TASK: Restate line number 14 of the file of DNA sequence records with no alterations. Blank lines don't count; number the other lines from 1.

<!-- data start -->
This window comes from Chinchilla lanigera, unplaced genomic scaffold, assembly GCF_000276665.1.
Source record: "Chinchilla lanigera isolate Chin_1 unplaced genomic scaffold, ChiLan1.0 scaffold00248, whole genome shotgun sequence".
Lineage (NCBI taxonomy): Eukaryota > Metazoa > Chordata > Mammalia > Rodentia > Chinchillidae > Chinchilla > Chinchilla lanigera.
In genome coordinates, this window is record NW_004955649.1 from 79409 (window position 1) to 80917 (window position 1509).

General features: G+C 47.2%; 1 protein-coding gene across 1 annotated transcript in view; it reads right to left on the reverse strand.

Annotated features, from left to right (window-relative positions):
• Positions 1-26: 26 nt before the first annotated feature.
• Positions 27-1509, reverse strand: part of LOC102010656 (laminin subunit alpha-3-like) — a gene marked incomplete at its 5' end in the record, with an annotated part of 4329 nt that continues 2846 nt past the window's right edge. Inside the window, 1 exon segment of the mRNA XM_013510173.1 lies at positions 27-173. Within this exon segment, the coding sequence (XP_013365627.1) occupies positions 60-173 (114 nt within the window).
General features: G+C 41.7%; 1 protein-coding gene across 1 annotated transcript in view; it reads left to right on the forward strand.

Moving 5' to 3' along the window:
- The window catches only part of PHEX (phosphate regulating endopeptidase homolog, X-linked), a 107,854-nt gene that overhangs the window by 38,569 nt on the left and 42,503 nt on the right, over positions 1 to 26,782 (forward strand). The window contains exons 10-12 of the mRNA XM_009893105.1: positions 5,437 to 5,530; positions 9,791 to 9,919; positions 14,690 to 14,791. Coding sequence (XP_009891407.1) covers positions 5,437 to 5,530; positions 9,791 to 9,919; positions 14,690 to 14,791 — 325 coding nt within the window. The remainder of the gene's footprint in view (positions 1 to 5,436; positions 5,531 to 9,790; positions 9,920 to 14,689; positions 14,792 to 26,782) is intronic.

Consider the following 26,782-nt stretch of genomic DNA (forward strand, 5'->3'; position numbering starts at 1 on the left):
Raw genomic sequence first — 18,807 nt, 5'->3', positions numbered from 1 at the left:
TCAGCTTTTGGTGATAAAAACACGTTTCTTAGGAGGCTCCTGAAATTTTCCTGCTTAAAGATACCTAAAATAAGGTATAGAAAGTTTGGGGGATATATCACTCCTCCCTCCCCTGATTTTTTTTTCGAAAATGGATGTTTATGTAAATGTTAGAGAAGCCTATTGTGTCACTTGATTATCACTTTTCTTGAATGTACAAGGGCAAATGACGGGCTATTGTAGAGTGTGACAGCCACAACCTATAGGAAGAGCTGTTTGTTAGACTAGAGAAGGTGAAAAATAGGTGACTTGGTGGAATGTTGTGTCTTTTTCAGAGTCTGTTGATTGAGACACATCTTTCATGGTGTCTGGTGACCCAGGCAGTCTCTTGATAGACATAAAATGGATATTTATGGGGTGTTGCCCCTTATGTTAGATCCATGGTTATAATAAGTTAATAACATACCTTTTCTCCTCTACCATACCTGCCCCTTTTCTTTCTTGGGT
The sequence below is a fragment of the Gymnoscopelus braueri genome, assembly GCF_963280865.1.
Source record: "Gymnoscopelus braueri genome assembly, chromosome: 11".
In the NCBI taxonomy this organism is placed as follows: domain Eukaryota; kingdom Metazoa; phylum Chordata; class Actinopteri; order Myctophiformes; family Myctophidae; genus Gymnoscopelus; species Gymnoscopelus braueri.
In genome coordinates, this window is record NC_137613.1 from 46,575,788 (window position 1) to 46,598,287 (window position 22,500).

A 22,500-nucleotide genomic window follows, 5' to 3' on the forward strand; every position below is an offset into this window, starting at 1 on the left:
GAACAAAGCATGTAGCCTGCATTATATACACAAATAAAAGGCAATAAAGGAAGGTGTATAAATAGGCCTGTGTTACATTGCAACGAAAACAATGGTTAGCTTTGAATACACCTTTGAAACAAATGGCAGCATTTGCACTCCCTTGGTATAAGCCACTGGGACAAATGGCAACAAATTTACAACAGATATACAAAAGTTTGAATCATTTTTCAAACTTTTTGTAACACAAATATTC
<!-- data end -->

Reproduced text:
TCAGCTTTTGGTGATAAAAACACGTTTCTTAGGAGGCTCCTGAAATTTTCCTGCTTAAAGATACCTAAAATAAGGTATAGAAAGTTTGGGGGATATATCACTCCTCCCTCCCCTGATTTTTTTTTCGAAAATGGATGTTTATGTAAATGTTAGAGAAGCCTATTGTGTCACTTGATTATCACTTTTCTTGAATGTACAAGGGCAAATGACGGGCTATTGTAGAGTGTGACAGCCACAACCTATAGGAAGAGCTGTTTGTTAGACTAGAGAAGGTGAAAAATAGGTGACTTGGTGGAATGTTGTGTCTTTTTCAGAGTCTGTTGATTGAGACACATCTTTCATGGTGTCTGGTGACCCAGGCAGTCTCTTGATAGACATAAAATGGATATTTATGGGGTGTTGCCCCTTATGTTAGATCCATGGTTATAATAAGTTAATAACATACCTTTTCTCCTCTACCATACCTGCCCCTTTTCTTTCTTGGGT